Deflate Gate: It’s just not cricket?

WG GraceIn the run-up to the Superbowl, New England Patriots stand accused of ball tampering. Cricket followers are also all too aware of the catalogue of dastardly tricks to claim a competitive advantage

American Football is shaken to the core by the discovery that match balls during a National Football League Game appeared to have been tampered with.

Shock horror. Accusations are made that The New England Patriots had deliberate deflated the balls. This gives more grip for a star quarterback like Tom Brady to make a winning throw. Cries of Deflate Gate are heard, followed by denials of wrong-doing from Robert Kraft, owner of the Patriot, Coach Belickick and players.

“It’s not Cricket”

On hearing the news, my first thought was the parallel with that most traditional sport of Cricket. Tales of ball-tampering to gain an advantage have periodically outraged the authorities, as bowlers are caught out doctoring the ball. “It’s not Cricket” is a cry which is used in England as a cultural short-hand for cheating in any walk of life. Playing cricket embodies a set of ancient and noble amateur values that are even more fiercely guarded as professionalism invades the sport.

The dilemma

The dilemma might be expressed as this: cheating in professional sport is unacceptable but necessary.

Staying with cricket, I can remember the various ways, some creative some crude, in which the bowler helps the cricket ball to spin, swerve, bounce so as to deceive the batsman. The captain of the England cricket team is regarded as the epitome of fair play, but one struggled once in recent times with accusations that he had led his team into play with a pocketful of dirt to scuff up the ball.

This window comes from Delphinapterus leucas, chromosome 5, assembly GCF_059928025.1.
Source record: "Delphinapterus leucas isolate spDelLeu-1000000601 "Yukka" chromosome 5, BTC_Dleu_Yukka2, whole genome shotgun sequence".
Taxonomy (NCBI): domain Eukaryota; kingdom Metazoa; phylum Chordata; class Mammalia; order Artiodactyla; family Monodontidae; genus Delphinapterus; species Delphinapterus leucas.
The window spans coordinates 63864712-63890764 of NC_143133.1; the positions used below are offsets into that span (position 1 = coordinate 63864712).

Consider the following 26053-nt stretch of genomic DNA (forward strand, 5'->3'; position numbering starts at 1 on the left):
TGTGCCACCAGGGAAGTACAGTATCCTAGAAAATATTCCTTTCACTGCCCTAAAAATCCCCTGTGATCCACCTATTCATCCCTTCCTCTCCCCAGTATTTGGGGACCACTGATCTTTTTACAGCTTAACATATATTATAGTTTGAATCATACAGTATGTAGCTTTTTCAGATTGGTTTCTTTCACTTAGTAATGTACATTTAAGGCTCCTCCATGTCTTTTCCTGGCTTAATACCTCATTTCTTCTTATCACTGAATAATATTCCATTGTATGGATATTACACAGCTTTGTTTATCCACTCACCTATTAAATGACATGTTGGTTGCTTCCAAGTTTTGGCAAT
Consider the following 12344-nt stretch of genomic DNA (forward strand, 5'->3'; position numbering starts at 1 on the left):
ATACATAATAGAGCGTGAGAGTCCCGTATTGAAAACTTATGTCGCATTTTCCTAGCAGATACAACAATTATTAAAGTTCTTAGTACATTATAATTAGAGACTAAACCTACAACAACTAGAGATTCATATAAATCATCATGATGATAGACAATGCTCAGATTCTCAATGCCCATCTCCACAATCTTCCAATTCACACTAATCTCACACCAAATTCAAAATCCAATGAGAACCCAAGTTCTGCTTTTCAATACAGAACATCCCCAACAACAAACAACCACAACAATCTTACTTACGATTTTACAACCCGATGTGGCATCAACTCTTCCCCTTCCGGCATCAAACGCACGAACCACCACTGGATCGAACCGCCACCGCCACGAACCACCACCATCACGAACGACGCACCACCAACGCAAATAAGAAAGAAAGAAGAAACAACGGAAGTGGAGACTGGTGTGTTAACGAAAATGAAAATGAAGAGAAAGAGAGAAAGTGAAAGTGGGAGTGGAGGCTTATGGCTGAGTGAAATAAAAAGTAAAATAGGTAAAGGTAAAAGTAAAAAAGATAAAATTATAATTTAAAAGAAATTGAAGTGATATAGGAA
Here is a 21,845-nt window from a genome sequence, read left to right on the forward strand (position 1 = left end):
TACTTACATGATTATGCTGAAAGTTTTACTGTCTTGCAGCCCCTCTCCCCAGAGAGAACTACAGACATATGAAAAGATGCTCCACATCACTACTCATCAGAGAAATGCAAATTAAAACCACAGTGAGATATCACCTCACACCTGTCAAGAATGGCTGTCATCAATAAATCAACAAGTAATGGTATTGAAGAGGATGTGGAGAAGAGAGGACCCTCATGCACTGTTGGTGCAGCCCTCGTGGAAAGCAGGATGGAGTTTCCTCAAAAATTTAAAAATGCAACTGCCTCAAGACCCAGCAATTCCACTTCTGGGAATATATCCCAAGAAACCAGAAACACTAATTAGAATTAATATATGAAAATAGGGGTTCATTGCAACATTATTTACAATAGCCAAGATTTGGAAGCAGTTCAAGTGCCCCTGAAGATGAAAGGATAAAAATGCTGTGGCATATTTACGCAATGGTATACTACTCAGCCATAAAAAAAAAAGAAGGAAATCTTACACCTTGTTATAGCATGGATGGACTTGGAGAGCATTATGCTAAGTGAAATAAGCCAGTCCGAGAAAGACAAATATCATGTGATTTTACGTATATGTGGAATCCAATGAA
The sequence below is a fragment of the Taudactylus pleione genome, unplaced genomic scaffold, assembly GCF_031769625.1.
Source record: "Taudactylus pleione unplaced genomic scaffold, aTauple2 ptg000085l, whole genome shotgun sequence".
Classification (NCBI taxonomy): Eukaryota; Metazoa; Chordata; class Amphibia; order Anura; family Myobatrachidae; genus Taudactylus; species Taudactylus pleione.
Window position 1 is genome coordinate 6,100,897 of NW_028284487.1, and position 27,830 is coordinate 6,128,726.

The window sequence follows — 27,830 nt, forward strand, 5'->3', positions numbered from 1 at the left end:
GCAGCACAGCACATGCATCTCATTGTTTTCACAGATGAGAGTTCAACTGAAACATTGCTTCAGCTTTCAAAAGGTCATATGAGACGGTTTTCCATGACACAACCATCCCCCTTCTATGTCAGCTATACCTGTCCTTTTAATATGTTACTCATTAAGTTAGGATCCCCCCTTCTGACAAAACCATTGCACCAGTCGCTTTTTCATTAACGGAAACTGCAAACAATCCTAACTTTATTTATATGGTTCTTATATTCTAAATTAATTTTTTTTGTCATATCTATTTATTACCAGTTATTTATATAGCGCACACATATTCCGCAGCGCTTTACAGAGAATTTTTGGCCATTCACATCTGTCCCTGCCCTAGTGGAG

Dishing the dirt

A brilliant report for Hutchinson News [URL not available] starting with the NFL, goes on to dish more dirt on foul play in cricket (‘zipper gate’) rugby union, (‘Wilkigate’), Tennis (‘fluffigate’), and Baseball (‘spittigate’).

Does it matter?

Obviously it matters to those outraged or ostracized by a cheating scandal. And beyond the often pompous and self-righteous outbursts lurkc a cultural truth. Sport embodies ancient values of honestly and fairness that are tested by equally ancient human needs to win at all costs.

Update

In my research, I found the splendid image of W G Grace, an early heroic figure and superstar shown above. Gloucestershire archives tell of his blatant bad sportsmanship which seems to have been condoned.

See also the continued story of the NFL deflategate as Sunday’s Superbowl approaches.

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